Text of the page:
Another worrying factor for people with asthma is that whilst the condition is much more likely to occur in your childhood, asthma can also develop when you are an adult, and at that stage in your life it will be an ongoing condition that will not go away. Managing those constant challenges of asthma may feel overwhelming, particularly if you are struggling to manage it well. 

If you have asthma as a child, there is a possibility that your asthma will get better, but if this is the case, there is still the chance that it could come back in the future. It may be upsetting to know that if you had asthma as a child, it could return again later in your life and you may worry about this.

Some people, particularly teenagers and younger people, can feel embarrassed about their asthma and worry about being judged. One of the most common worries about using an inhaler in public is that it explicitly highlights your physical health condition, and therefore you may decide that you don’t want to use your inhaler when out, to avoid potential mocking from your peers. Or in some cases you might find yourself socially isolated if you choose not to interact with others in case you have to use your inhaler in front of them.

This will of course cause negative health implications, and according to the Queen Mary University of London website “the chance of an asthma attack is reduced when a person uses their preventer inhaler more than 80 per cent of the time as recommended by their GP or asthma nurse” proving just how important an inhaler is to your physical health.

Using an inhaler is a big part of managing your asthma and something you have to remember as part of your daily life, in case you need it. There are many other factors of asthma that affect your day to day life as well. These include the fact that one common symptom of asthma is tiredness, which can have negative effects on your day to day life as you may feel lethargic and unmotivated. This may affect how you perform at school or work. 

You may need to visit the hospital or GP for monitoring, treatment or emergency care and this might create disruption in your life, which may cause you to miss commitments you have, again creating disruption in things like work. As a result, this may have financial impacts on you and your family, which will create anxiety and worry.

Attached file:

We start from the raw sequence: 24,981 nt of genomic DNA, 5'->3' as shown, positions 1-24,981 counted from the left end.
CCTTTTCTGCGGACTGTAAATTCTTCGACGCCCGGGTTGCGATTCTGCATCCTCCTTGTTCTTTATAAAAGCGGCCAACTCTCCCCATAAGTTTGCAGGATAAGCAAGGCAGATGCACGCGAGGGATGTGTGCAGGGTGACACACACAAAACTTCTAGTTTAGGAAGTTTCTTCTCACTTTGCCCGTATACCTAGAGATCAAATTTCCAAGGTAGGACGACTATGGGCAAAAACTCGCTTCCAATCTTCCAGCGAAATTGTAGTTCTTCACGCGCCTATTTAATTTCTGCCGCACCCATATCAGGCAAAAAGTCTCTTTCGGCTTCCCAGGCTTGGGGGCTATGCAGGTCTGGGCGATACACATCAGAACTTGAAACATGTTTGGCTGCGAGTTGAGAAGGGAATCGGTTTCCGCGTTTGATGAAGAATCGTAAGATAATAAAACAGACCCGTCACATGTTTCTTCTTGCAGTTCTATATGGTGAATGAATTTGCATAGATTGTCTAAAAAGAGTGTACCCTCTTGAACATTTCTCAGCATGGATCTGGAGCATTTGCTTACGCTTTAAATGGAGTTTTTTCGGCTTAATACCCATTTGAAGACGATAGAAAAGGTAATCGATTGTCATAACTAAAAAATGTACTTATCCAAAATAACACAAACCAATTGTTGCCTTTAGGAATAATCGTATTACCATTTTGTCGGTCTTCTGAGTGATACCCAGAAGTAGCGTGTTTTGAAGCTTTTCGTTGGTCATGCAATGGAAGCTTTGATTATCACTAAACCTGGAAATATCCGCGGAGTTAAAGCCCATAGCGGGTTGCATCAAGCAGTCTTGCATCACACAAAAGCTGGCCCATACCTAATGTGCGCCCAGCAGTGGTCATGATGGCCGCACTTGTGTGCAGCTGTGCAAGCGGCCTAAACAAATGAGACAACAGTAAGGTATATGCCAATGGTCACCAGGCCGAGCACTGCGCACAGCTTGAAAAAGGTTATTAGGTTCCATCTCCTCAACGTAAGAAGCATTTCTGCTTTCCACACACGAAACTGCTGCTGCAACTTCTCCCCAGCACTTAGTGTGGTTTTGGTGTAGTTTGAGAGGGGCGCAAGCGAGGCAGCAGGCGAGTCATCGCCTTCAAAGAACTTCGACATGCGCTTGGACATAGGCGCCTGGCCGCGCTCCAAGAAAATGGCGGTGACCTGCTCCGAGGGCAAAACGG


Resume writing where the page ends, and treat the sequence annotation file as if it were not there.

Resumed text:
Managing your wellbeing as a parent of a child with asthma

There is a lot of responsibility as the parent of a child with asthma as you have to make sure that your child is managing their asthma well. There can be a lot of pressure on you to make sure that they know how to manage the condition well so that they will continue to do so when they are an adult, should the condition continue into their adult life. 

It can be scary to see your child not being able to breathe and it can be traumatic to see them having an asthma attack. They will be reliant on you to look after them, and you may find yourself worrying or experiencing guilt that you aren’t doing enough for them. If this is a feeling you are experiencing, it is vital you do not blame yourself in any way, as you are doing your best to support your child.

To help overcome these difficult feelings, Dr Francesca Sawer says, “If you were to zoom out, look at the whole picture, everything that you've already done, that you are currently doing, does the guilt you are currently carrying around with you really equate to your actions? Is the sentence that you are giving yourself, does that match what you did?” You have to avoid these feelings and continue giving your child the support they need, so as to limit the impact of their asthma symptoms and attempt to avoid asthma attacks because they can be scary for both you and your child.

How to get mental health support when managing asthma

People with asthma are three times more at risk of developing anxiety and depression, and 25% of those people are likely to experience panic attacks as a result. It is evident that there is a common link between mental health conditions and asthma and therefore it is important that in order to manage asthma well, people have the right support in order to do so. There are many tools that could be helpful, like breathwork and yoga which can be really good for focussing breathing and practising feeling calmer when you feel anxious.

In addition to working on your breathing techniques, you may find that you need some extra support to manage the mental implications of asthma. At Smile, we have a range of content and expert-led workshops that may help you manage some of the feelings you are experiencing as a result of your condition.

Our therapists have created content such as an introduction to mindfulness, managing feelings of guilt, understanding thoughts so that you can identify negative thought patterns and stop them from worrying you and discussing your child's health when you have a child who may be managing the condition. Living with asthma may make you feel anxious sometimes, but with the right resources and support, it is possible to manage your physical and mental health together more effectively. 

Smile is a mental health app for people managing chronic physical health conditions. To access the resources mentioned above, download the app now from Google Play or ​Apple App store.